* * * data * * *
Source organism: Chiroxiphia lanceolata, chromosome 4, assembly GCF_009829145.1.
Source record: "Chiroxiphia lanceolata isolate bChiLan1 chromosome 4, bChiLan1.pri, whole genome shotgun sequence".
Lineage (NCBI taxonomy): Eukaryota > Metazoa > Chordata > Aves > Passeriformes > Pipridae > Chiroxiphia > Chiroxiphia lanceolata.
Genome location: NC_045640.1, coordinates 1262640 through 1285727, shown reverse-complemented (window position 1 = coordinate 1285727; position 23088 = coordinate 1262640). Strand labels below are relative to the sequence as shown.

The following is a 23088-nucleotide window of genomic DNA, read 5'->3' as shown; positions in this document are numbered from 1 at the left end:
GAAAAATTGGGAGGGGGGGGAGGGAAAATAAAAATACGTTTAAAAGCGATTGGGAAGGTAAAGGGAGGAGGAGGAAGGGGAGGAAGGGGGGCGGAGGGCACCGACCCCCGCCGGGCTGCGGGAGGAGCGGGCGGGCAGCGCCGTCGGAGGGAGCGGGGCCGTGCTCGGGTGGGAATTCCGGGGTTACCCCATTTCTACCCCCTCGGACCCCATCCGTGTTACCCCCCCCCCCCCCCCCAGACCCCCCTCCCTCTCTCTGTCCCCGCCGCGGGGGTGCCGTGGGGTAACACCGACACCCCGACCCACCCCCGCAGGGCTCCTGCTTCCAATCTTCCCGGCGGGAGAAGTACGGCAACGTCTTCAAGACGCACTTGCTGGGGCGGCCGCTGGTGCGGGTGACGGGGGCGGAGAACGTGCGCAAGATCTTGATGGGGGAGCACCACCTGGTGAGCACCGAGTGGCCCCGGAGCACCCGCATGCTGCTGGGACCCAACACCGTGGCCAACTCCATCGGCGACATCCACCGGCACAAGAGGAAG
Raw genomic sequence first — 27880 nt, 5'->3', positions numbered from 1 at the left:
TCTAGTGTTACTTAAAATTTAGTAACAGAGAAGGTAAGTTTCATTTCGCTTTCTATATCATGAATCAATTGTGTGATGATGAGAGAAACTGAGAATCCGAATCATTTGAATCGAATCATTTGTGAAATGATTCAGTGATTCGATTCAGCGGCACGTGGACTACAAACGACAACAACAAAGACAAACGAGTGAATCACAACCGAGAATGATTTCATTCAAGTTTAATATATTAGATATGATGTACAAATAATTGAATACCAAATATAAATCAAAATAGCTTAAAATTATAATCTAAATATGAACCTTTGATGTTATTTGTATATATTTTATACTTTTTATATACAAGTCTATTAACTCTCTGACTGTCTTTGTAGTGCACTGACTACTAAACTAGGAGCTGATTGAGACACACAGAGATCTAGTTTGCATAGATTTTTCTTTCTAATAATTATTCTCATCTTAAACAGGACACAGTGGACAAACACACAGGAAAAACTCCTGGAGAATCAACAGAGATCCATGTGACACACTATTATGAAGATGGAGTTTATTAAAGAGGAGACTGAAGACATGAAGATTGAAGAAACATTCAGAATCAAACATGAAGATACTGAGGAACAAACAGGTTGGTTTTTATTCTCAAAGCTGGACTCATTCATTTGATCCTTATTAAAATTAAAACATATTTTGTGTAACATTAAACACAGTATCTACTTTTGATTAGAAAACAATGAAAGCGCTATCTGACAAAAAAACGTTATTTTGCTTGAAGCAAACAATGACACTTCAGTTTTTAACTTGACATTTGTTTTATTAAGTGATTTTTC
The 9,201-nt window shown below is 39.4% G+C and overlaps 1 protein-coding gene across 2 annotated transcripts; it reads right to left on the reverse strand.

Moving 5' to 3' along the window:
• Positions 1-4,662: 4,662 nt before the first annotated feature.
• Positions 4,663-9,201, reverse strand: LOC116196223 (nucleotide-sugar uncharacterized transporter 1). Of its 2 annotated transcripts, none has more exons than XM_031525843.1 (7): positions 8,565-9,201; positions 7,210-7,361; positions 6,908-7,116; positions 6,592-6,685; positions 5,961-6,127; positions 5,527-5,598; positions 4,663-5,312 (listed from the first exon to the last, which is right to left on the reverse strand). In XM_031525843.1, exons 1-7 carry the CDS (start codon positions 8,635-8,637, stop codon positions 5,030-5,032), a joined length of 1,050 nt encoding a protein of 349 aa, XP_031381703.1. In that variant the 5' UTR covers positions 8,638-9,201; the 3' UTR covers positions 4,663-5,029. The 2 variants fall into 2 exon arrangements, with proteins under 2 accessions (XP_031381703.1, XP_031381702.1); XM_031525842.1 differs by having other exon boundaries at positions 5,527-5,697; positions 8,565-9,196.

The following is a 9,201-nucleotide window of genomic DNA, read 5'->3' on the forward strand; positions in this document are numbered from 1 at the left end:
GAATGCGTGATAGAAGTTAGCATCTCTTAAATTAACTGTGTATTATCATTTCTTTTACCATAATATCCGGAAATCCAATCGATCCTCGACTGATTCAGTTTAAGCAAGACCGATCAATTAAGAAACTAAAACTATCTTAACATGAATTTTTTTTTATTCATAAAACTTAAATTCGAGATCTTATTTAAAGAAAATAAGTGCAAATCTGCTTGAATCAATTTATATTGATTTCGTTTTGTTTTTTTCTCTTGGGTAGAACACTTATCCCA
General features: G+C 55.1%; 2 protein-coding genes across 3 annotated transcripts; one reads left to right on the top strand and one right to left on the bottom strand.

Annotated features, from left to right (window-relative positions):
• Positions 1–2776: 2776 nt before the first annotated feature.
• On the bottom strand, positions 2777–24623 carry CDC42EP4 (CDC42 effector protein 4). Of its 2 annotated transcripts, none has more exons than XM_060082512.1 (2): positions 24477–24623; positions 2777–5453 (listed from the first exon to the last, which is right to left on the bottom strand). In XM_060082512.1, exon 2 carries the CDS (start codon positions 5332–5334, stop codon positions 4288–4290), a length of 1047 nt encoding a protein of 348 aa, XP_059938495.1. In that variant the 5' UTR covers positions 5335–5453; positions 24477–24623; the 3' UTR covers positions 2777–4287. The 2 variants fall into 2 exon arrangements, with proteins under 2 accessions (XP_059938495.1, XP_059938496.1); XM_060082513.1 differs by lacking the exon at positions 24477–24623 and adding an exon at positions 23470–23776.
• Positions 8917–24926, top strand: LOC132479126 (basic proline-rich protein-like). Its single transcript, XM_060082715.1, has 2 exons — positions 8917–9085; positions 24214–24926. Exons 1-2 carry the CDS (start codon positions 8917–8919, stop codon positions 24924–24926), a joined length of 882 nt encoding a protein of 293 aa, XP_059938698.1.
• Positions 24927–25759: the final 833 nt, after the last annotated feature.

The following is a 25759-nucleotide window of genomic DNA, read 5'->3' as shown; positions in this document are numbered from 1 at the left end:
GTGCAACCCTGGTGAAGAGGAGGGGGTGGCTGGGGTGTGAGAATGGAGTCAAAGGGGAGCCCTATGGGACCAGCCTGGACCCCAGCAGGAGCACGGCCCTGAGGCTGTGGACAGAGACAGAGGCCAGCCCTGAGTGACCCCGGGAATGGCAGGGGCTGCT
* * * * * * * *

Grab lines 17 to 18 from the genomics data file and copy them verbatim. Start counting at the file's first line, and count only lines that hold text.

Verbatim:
• Positions 1–2776: 2776 nt before the first annotated feature.
• On the bottom strand, positions 2777–24623 carry CDC42EP4 (CDC42 effector protein 4). Of its 2 annotated transcripts, none has more exons than XM_060082512.1 (2): positions 24477–24623; positions 2777–5453 (listed from the first exon to the last, which is right to left on the bottom strand). In XM_060082512.1, exon 2 carries the CDS (start codon positions 5332–5334, stop codon positions 4288–4290), a length of 1047 nt encoding a protein of 348 aa, XP_059938495.1. In that variant the 5' UTR covers positions 5335–5453; positions 24477–24623; the 3' UTR covers positions 2777–4287. The 2 variants fall into 2 exon arrangements, with proteins under 2 accessions (XP_059938495.1, XP_059938496.1); XM_060082513.1 differs by lacking the exon at positions 24477–24623 and adding an exon at positions 23470–23776.